Precast concrete is playing a prominent role in a unique Cosgrove Goodwin architects-designed home built recently in Kaiwharawhara (Wellington) by Homestead Construction.
Providing a stunning 180-degree view of Wellington Harbour, the Satchell Way newbuild has been enriched with an array of architectural features, including an overall precast look complemented by stained plywood.
Delighted with the outcome, Homestead Construction project manager Darcy Currie describes the 14-month project as “definitely one of the most challenging residential builds we’ve been involved with.”
“It is very architecturally focused. There are so many bespoke elements involved in the build; a huge amount is going on,” says Darcy.
“The smart systems in the home are impressive. You can pretty much control the entire house from Canada if you needed to!”
Among the project challenges was operating on a completely undeveloped site, which drops away from the roadside.
“Access proved difficult. Getting the precast panels in place was problematic with the site being so steep. However, these challenges were overcome as Homestead is well equipped to deal with these constraints.”
“We needed to cut into the hillside. It was all covered in scrub, gorse and blackberries – you would have hardly known a section was there before we started. In fact, it was one of the last houses to be built in that subdivision.”
Consisting of two concrete floors and a lower service area, the home’s 140 square metre ground floor is a combination of slab-on-grade and a suspended concrete tray floor system, with the 80 square metre top floor being entirely suspended.
“One of the key benefits of using concrete is we have the hydronic underfloor heating in both levels (hot water piped through the slab). The top floor is also polished concrete.”
"Another notable design feature is a unique ‘linear crank’, meaning the whole house is on a 13-degree twist that runs through the centre of the dwelling, “so there were some interesting angles to work with.”
“We had to construct the precast panels with integrated electrical componentry, such as the wall lights up the stairs, which needed to be set out perfectly."
“The internal stairs are also precast concrete and are polished. They look fantastic and seem to float.”
In addition to the steep fall of the section, Darcy says the street itself slopes in another direction.
“The garage door is not even a square and the garage floor is actually sloping, which is the first of those I have encountered.”
While Darcy notes that speed of construction is often a key driver in the decision to use precast concrete construction, in this case it also delivered on the client’s vision of a ‘natural’ and ‘honest’ look, particularly for the main entrance way.
“It has some rain wash stain, and general character, making it perfect for the type of finish the client was after. I am really impressed with the way it has turned out.”
Paul McCardle of Cosgrove Goodwin Architects says the design was informed by a number of considerations, including the desire to create functional yet artistic architecture, and by the constraints of the South-East facing site.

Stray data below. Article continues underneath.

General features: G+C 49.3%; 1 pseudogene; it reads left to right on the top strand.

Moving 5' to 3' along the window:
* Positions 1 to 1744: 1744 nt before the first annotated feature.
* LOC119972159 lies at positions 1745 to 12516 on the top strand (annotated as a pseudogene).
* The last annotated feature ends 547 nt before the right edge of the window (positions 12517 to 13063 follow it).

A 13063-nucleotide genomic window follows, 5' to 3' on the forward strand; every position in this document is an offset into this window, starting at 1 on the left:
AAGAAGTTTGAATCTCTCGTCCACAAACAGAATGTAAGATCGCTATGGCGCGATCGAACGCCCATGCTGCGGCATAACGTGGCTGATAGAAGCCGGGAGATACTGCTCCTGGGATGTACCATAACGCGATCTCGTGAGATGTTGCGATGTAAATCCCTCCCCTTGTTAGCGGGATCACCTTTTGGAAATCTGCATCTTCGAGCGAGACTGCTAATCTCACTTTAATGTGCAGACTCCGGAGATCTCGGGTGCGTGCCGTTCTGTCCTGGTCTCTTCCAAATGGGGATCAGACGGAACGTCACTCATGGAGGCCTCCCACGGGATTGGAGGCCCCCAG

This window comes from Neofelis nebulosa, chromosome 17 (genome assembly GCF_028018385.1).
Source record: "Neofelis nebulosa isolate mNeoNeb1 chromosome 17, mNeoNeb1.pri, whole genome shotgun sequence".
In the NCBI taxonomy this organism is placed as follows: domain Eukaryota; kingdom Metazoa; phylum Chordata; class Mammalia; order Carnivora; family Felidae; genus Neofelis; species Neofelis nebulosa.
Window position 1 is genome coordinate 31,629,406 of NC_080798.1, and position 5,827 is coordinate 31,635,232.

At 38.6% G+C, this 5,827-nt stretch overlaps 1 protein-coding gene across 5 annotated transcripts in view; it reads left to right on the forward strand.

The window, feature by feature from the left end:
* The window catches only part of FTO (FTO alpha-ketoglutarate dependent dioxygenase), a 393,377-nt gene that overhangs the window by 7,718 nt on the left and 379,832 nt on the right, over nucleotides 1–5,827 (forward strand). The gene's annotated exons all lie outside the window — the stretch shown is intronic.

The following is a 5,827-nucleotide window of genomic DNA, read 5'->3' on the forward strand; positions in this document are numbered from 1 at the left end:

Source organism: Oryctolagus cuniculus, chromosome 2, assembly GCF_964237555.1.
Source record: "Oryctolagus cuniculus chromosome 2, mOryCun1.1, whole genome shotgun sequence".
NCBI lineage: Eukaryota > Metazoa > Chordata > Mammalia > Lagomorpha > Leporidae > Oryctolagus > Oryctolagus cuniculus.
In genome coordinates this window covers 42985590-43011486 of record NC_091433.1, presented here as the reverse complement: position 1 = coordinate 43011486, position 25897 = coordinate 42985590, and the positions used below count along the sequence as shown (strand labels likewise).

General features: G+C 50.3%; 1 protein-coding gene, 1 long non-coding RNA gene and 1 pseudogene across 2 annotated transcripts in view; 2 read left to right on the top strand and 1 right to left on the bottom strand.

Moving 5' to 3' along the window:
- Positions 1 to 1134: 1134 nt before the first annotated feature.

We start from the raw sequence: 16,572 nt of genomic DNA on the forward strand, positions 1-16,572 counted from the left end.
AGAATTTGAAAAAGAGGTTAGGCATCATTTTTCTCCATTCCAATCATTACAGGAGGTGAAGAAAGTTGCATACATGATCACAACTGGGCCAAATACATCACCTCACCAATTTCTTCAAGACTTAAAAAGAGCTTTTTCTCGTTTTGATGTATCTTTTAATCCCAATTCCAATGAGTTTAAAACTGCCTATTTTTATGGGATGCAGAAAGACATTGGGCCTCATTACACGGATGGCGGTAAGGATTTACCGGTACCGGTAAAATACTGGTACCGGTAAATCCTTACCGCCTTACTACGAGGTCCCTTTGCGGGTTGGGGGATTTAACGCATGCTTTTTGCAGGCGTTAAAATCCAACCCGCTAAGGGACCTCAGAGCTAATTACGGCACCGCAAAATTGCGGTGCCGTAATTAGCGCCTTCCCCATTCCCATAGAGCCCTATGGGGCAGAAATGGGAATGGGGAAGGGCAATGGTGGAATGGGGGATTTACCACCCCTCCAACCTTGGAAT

“The concept was to create two contrasting forms – a solid core structure, anchored to the hill, that is sheltered by a floating protective shell” says Paul.
“The result was a southeast-facing precast concrete building, inspired by the early 1940s bunkers in the Wellington hills, that is enveloped by a modern angular metal roof."
Both protect the warm interior spaces, provide sculptural yet practical spaces, and frame the stunning views of Wellington Harbour.
“The roof and the concrete are the main elements of the building’s exterior form,” adds Paul.
“The concrete is also a main feature of the interior, with polished concrete floors and walls in the lower service level, and a concrete floor and balustrade to the top floor."
"The other focal point of the interior is the angled timber ceiling, which works together with the concrete to create a cosy environment.”
Paul emphasises that concrete was a calculated choice for the build.
“Concrete speaks of permeance and reflects the concept of contrast (solid vs. open and fixed vs. floating), as well as fitting within the Wellington context of a concrete fort in the hills.”
“Like most homes in New Zealand, the early thinking on the project was to go with a timber framed house with a plaster finish to give a solid look. When the house was put out for preliminary pricing we looked into both options - precast concrete vs. timber framed."
"At the end of this process the decision was made to move forward with precast concrete due to its honesty, structure and cladding durability, acoustic performance and alignment with the design concept.”
While precast residential concrete construction has carved out a niche over the past two decades, Darcy notes that there are many who are still unaware of its benefits.
“As this project demonstrates, it is ideal for discrete homes, but it is also perfect for multi-unit residential developments as it offers excellent quality control off-site, repeatability of design, rapid construction, not to mention inter-tenancy fire separation and acoustic insulation.”
“Awareness of what precast concrete construction has to offer is definitely growing amongst developers and their clients, as evidenced by Homestead Construction’s involvement in a 56-unit development at Paetutu in Petone and an 80-unit development at Erskine in Island Bay.”
“Precast concrete also offers a great range of architectural options in terms of surface finish, whether it’s wood grain or other treatment, the possibilities are limitless.”
Taken from Concrete Magazine.